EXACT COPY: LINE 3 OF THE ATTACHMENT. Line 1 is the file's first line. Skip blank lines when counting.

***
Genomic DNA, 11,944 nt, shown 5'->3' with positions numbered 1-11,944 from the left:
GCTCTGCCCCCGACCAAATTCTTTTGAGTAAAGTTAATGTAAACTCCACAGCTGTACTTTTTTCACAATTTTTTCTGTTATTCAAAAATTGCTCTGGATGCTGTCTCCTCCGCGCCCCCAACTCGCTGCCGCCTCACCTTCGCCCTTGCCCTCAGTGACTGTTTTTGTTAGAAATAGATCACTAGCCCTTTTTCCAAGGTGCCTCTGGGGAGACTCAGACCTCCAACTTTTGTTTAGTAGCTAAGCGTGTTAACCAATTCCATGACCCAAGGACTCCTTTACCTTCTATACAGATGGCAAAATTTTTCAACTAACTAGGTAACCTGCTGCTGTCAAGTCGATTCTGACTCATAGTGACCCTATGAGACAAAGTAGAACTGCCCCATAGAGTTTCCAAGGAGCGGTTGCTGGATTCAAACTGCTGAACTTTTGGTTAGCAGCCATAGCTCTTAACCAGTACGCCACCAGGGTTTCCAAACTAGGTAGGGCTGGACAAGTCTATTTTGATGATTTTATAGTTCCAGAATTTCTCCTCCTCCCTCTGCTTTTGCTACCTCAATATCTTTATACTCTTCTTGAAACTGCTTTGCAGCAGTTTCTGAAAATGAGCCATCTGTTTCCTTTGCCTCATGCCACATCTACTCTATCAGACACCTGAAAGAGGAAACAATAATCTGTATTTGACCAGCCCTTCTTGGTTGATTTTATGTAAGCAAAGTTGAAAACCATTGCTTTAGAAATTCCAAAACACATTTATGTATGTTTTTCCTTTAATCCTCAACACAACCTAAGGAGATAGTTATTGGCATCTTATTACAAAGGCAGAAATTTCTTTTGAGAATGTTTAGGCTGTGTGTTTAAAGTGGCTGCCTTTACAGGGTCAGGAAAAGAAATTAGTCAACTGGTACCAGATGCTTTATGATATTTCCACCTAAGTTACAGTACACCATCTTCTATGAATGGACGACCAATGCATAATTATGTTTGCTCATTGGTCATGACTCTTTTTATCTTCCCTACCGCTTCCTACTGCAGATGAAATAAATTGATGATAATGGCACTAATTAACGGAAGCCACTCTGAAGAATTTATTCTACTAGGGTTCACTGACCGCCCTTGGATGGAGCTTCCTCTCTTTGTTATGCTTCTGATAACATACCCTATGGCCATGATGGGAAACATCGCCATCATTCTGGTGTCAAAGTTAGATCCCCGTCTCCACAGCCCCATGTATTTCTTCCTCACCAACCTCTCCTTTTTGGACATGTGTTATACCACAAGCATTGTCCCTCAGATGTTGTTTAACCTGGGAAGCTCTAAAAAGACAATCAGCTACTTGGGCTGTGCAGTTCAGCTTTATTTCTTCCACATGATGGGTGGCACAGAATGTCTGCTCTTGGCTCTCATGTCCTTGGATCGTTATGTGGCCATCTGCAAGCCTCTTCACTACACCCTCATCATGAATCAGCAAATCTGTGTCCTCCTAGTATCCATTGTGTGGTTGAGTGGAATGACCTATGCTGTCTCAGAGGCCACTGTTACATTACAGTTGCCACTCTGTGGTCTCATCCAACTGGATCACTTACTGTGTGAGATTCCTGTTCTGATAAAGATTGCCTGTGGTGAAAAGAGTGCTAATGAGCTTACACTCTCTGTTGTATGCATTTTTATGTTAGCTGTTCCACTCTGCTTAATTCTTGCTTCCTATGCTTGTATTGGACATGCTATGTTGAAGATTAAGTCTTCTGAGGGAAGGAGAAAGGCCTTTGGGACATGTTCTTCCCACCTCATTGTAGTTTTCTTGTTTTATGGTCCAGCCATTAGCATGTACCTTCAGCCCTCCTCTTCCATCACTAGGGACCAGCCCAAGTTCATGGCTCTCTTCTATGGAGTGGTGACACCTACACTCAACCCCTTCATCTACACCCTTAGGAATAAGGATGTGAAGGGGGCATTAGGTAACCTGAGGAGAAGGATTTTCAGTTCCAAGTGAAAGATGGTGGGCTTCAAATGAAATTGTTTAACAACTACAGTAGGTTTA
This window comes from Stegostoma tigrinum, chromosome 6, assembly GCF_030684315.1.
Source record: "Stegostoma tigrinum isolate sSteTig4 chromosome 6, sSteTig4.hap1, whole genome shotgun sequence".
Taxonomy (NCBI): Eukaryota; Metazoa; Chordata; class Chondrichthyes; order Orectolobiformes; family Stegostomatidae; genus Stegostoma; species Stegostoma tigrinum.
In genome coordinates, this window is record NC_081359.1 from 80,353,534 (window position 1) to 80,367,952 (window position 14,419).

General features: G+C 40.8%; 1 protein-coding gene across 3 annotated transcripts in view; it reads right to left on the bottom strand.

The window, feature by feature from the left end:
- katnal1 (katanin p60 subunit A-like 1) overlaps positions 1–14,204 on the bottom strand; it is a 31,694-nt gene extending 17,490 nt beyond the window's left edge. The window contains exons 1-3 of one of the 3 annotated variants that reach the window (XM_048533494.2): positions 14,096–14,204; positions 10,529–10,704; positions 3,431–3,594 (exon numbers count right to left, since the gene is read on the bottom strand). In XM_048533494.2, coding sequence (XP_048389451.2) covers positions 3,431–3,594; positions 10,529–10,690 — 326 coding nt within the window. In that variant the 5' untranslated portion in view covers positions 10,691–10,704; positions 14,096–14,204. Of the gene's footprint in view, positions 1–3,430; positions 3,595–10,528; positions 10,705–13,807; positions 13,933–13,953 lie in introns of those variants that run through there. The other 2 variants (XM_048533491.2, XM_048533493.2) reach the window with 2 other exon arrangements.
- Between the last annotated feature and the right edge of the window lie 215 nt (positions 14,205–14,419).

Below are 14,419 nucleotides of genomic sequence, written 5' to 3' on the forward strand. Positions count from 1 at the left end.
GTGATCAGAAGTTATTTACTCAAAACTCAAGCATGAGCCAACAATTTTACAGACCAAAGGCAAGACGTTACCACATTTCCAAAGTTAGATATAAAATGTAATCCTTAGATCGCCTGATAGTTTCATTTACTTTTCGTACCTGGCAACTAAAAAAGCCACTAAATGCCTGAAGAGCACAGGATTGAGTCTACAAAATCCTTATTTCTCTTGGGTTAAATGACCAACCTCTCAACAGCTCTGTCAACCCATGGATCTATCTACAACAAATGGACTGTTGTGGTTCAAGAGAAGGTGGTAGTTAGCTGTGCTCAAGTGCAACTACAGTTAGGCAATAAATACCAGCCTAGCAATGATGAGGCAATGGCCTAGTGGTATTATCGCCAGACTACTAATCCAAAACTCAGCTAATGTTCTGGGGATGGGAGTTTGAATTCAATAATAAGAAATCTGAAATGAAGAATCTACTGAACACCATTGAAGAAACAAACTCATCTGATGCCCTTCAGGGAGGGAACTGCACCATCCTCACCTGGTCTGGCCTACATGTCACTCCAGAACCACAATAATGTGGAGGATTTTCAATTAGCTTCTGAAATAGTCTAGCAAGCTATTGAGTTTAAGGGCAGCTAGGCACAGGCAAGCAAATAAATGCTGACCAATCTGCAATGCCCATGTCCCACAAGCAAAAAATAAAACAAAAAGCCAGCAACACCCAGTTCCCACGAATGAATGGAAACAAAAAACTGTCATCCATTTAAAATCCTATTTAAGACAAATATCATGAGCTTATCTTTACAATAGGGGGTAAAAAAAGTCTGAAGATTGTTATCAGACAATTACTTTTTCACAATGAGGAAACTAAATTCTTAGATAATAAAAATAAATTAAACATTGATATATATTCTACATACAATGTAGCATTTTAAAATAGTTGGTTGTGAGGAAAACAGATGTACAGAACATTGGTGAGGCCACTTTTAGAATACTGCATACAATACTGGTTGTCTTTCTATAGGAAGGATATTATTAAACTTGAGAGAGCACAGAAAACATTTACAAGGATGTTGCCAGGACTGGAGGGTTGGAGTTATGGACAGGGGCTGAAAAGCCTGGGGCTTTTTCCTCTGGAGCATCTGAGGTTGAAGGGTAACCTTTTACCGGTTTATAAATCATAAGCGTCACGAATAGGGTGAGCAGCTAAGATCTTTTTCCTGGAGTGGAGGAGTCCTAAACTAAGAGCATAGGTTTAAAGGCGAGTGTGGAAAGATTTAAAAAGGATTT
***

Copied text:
This window comes from Stegostoma tigrinum, chromosome 6, assembly GCF_030684315.1.